OPINION: Trump’s careless remarks will cost us the rest of the semester

Trump’s message to the public about his contact with the coronavirus and how it will affect JCPS.


Donald Trump addresses an audience at one of his campaign rallies in Las Vegas, Nev. “Donald Trump” by Gage Skidmore is licensed under CC BY-SA 2.0.

Liv Bohler

At this point, we will never return to school.

I’ll admit I initially had hope when Dr. Marty Pollio initially announced that he advised that all of JCPS would have the opportunity to return to school by November 2nd, but two crucial things have happened since then. 

First, Breonna Taylor protests erupted in Louisville in reaction to the grand jury decision in her case. Second, President Trump got COVID-19 and then advised the entire nation that it was nothing to be afraid of. 

Seeing as the United States is fast approaching 210,000 COVID related deaths, I think that we should all be afraid. When President Trump released his positive COVID test results, America went into a frenzy and his press team took this opportunity to do exactly what they should’ve done: paint him as a martyr who could take on anything and come out unscathed. An invincible man. A superhero really. 

The released pictures of him working at Walter Reed National MilitaryMedical Center, although apparently staged, painted the image of a leader at work despite the circumstance, putting his work first. The visit to his supporters, although now putting the two secret service agents riding in his vehicle at risk, demonstrated a positive performance in light of combatting a virus that could potentially result in death. 


The finale to this genius performance? A tweet.

President Trump claimed to not be afraid of the virus based on his own experience. Let’s explore what his experience included.

On Friday after receiving a single 8 gram dose of Regeneron’s polyclonal antibody cocktail and supplemental oxygen at the White House, Trump flew by Marine 1 to Walter Reed National Military Medical Center in Bethesda, Maryland Unless you are an active or inactive member of any branch of the military, you will not be receiving treatment at  Walter Reed, and you will definitely not be staying in a six-room presidential suite with a crystal chandelier hanging from the ceiling.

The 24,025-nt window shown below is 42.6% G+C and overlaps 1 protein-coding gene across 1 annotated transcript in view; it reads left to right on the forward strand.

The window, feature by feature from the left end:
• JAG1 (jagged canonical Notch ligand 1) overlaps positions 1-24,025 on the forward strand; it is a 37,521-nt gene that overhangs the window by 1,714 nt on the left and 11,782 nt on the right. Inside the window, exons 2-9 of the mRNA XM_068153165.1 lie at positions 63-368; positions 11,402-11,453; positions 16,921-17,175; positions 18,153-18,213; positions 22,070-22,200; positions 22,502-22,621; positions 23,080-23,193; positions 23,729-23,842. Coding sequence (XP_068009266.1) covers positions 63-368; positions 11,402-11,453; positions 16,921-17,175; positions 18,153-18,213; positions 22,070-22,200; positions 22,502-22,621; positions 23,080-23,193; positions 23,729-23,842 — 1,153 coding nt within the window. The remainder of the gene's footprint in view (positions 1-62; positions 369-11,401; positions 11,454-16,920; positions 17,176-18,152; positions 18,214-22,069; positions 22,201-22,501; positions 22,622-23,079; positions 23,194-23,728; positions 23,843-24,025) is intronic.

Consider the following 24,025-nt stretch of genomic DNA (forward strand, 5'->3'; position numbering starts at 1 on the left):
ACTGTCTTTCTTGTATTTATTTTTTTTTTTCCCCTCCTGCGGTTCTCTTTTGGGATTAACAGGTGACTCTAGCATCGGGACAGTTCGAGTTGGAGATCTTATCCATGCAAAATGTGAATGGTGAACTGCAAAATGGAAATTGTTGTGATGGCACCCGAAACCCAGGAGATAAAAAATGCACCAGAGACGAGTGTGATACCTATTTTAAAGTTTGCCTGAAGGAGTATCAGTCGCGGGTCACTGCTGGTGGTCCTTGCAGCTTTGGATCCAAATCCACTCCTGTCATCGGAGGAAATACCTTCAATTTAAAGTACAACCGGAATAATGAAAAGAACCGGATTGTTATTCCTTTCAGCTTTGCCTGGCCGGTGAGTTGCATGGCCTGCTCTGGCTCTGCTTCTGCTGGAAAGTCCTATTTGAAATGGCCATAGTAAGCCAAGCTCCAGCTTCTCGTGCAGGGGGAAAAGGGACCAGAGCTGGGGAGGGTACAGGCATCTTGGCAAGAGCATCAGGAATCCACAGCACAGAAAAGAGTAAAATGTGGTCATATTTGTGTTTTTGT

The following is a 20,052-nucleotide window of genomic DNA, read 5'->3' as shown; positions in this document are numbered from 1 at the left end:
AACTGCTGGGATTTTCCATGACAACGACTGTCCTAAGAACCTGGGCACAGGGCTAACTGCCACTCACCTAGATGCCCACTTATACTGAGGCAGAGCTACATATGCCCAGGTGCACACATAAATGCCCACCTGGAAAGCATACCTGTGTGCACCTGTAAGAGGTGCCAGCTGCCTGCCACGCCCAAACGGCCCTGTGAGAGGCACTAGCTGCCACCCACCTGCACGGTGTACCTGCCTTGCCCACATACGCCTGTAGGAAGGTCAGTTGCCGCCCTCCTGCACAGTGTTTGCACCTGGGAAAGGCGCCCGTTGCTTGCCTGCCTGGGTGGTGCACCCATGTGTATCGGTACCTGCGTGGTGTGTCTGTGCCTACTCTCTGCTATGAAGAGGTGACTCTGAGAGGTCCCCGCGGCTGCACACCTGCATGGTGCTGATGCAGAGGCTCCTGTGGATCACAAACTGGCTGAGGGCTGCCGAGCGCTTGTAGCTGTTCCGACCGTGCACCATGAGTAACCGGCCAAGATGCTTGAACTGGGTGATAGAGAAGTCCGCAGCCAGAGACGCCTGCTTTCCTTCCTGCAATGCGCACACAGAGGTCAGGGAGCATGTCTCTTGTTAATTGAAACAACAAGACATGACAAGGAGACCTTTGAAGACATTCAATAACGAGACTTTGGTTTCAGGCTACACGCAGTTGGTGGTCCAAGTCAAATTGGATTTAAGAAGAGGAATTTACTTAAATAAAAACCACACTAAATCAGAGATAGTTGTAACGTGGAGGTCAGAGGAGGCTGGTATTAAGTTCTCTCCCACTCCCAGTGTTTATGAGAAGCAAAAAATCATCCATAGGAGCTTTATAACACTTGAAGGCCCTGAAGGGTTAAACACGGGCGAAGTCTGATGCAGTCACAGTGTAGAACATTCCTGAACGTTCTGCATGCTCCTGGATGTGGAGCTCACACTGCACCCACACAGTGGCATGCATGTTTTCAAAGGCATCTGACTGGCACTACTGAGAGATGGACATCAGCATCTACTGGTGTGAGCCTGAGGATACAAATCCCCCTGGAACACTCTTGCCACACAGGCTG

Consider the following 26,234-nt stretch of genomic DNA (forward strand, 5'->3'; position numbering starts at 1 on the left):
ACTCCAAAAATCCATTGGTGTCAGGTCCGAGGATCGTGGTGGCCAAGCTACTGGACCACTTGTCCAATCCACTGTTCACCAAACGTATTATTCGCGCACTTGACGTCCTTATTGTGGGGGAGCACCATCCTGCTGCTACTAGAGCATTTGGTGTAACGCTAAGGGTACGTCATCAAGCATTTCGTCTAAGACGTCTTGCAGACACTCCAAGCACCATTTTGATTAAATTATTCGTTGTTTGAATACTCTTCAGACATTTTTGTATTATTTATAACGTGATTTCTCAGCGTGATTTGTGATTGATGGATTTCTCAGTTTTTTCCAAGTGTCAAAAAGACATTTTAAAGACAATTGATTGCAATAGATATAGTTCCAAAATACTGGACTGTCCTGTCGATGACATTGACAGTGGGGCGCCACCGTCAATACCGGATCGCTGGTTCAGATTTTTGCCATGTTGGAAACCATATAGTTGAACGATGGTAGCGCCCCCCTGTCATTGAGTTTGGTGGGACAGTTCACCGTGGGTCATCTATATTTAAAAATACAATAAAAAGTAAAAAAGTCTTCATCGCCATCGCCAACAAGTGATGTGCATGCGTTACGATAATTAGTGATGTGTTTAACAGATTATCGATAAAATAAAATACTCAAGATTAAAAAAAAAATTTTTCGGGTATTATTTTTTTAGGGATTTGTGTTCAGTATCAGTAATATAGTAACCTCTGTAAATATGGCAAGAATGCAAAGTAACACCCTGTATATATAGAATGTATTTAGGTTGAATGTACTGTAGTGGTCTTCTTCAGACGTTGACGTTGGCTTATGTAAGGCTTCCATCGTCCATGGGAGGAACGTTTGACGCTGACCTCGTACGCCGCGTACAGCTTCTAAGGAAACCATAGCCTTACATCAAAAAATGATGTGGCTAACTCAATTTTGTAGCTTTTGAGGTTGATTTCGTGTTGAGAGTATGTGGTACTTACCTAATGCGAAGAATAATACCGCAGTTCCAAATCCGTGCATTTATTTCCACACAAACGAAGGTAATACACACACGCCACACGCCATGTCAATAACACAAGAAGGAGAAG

At Walter Reed, Trump was serviced by a team of 13 doctors who received supplemental oxygen after his own transient oxygen levels dropped to 93%. Keep in mind that most insurance companies will not pay for at home supplemental oxygen unless your oxygen levels were to drop below 88% and instead of a necessity, it is seen as a luxury. 

For instance, based on Medicare Part B, “Medicare will help pay for oxygen equipment, contents and supplies for the delivery of oxygen when all of these conditions are met: Your doctor says you have a severe lung disease or you’re not getting enough oxygen, your health might improve with oxygen therapy, your arterial blood gas level falls within a certain range, other alternative measures have failed.”

As Trump is set to leave Walter Reed at 6:30 PM this evening, this means that he only remained in the hospital for four days, while many men in the age group of 65 and above, did not return home at all. While President Trump does indeed speak from experience, it is one that no one else will share.

So, I encourage you not to listen to his exclusive advice. If you would like to return to school before next year, we are going to have to turn this around and that means doing your best to take all the precaution necessary, follow CDC Guidelines instead of disregarding them, and encourage your family and friends to do the same. If the President of the United States was able to contract the coronavirus, this means that we should all be afraid as all this displays is our own vulnerability. 

Unfortunately, people will listen and feel that masks are not necessary, that social distancing is nonessential and the same goes for washing their hands. These thoughts fueled by our nation’s leader have claimed that the coronavirus is not at the level to “dominate” anyone’s life, let alone take it from them. 

Now, how does this relate to JCPS?

In September, Dr. Pollio claimed that “without a doubt, those cases per 100,000 [are] going to have to decline where we feel safe to bring back all of our staff and students.” 

In light of this recent event, I see us moving only in the opposite direction.